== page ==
The School for Marine Science & Technology's (SMAST) Department of Fisheries Oceanography (DFO) delivers quality education and conducts cutting-edge research in the interdisciplinary sciences related to the interactions between marine organisms and the marine environment.
The DFO's primary purpose is to train scientists in the techniques and theory of fisheries oceanography, with emphasis on stock assessment, population dynamics, physical and biological interaction and ecosystem modeling. Both MS and PhD programs address the growing need for marine scientists in federal and state agencies, academic institutions, and industry.
Research approaches employed include field exploration, laboratory experiments, theoretical research and modeling. DFO students are fully involved in all these aspects. Research areas include:
- Quantitative Fisheries Science
- Fish Behavior and Conservation Engineering
- Fisheries Biology and Assessment Laboratory
- Marine Ecosystem Dynamics Modeling Laboratory
- Marine Finfish Dynamics Research
- Marine Fisheries Field Group Research
- Marine Policy
- Marine Resource Economics
- Biological Oceanography – Plankton Ecology
As of 2015, New Bedford has remained the No. 1 fishing port in the country in terms of value of andings, and cooperative research with the fishing industry is an important aspect of the work of DFO at SMAST.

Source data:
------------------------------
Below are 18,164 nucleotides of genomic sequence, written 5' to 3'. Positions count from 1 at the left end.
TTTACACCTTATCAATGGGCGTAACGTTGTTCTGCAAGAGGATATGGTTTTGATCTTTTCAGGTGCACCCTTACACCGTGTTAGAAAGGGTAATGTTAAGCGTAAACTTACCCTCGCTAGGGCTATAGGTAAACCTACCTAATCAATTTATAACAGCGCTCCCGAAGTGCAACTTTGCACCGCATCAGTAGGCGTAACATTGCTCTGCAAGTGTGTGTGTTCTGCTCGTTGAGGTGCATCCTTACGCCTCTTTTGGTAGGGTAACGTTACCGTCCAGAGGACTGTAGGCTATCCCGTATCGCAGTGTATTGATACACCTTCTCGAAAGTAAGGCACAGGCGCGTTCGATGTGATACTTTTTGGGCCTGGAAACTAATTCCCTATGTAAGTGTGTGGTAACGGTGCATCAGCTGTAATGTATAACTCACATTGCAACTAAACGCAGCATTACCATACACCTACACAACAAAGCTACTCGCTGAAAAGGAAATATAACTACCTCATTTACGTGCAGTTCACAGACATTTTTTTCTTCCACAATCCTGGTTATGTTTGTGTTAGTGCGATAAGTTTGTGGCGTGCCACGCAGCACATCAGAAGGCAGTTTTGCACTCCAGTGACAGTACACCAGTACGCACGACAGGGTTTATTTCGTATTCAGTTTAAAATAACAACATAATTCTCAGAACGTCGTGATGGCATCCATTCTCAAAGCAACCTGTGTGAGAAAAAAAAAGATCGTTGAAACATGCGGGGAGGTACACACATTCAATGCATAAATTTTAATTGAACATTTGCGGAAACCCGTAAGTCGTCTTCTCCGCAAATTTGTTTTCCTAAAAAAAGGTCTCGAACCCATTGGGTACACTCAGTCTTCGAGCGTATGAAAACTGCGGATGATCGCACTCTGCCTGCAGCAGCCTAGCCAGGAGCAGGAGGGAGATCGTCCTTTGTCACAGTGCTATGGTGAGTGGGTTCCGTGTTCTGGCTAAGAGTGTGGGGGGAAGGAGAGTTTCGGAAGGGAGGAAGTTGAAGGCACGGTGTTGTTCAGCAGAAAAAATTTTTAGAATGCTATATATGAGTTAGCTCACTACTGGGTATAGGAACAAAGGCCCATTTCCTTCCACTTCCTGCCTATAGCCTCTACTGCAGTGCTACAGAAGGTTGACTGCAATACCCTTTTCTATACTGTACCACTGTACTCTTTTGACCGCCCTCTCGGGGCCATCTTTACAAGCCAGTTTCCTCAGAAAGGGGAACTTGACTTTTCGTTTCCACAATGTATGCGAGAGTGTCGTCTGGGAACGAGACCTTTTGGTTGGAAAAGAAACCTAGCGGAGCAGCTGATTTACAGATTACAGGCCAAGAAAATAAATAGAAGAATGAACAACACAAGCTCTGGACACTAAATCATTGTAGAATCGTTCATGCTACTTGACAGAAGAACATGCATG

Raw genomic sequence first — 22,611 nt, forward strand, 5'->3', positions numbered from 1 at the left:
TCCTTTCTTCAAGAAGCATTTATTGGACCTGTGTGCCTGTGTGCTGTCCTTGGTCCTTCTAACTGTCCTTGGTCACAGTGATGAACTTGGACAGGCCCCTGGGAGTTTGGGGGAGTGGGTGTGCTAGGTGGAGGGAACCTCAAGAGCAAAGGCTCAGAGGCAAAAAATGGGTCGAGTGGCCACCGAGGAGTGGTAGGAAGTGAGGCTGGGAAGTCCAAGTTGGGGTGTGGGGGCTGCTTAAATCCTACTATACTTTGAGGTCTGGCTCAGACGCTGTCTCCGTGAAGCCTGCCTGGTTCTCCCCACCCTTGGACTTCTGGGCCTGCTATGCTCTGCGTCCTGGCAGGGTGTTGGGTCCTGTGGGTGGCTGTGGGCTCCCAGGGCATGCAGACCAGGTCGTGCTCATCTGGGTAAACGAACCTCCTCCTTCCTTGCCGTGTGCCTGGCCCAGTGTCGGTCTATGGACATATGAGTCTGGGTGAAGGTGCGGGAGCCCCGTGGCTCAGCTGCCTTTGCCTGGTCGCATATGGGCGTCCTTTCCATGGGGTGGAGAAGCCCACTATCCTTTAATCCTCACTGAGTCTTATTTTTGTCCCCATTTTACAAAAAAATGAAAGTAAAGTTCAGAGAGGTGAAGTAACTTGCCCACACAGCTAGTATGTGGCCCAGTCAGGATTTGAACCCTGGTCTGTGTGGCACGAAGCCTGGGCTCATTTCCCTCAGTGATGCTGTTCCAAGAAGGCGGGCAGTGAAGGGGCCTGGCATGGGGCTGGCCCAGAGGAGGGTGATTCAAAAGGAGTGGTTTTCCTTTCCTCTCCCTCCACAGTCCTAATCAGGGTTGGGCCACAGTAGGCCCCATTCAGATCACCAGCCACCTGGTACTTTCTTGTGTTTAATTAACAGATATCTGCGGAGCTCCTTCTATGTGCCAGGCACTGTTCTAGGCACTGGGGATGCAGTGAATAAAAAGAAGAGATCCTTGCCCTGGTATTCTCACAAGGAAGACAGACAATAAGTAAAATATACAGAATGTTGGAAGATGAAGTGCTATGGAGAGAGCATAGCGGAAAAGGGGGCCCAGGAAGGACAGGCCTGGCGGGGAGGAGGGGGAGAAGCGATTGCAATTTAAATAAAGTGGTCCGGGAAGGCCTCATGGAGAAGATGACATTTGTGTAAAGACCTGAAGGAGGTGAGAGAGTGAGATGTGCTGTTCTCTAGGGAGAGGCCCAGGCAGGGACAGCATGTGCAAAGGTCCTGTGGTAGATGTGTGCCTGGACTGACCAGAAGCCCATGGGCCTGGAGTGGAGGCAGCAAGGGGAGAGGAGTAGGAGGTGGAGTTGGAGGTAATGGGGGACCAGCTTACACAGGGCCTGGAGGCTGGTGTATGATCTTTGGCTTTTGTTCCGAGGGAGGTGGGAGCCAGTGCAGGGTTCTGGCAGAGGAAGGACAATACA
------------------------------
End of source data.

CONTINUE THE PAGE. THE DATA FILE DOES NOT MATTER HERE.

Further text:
Cooperative research occurs throughout the DFO in the industry-based annual sea scallop video survey, fishing gear research and design, socio-economic investigations, and research on species such as cod, herring, yellowtail flounder, winter flounder, and monkfish. Cooperative research is important for the following:
- Enriching our work with the knowledge and perspective of the fishermen
- Alerting us to issues important to the health of the industry and the stocks
- Enhancing our ability to collect high quality data
For example, the scallop industry has worked extensively with the DFO to develop the world's largest video survey data-base of the sea scallop resource, and this research has been used in in management plans since 1999.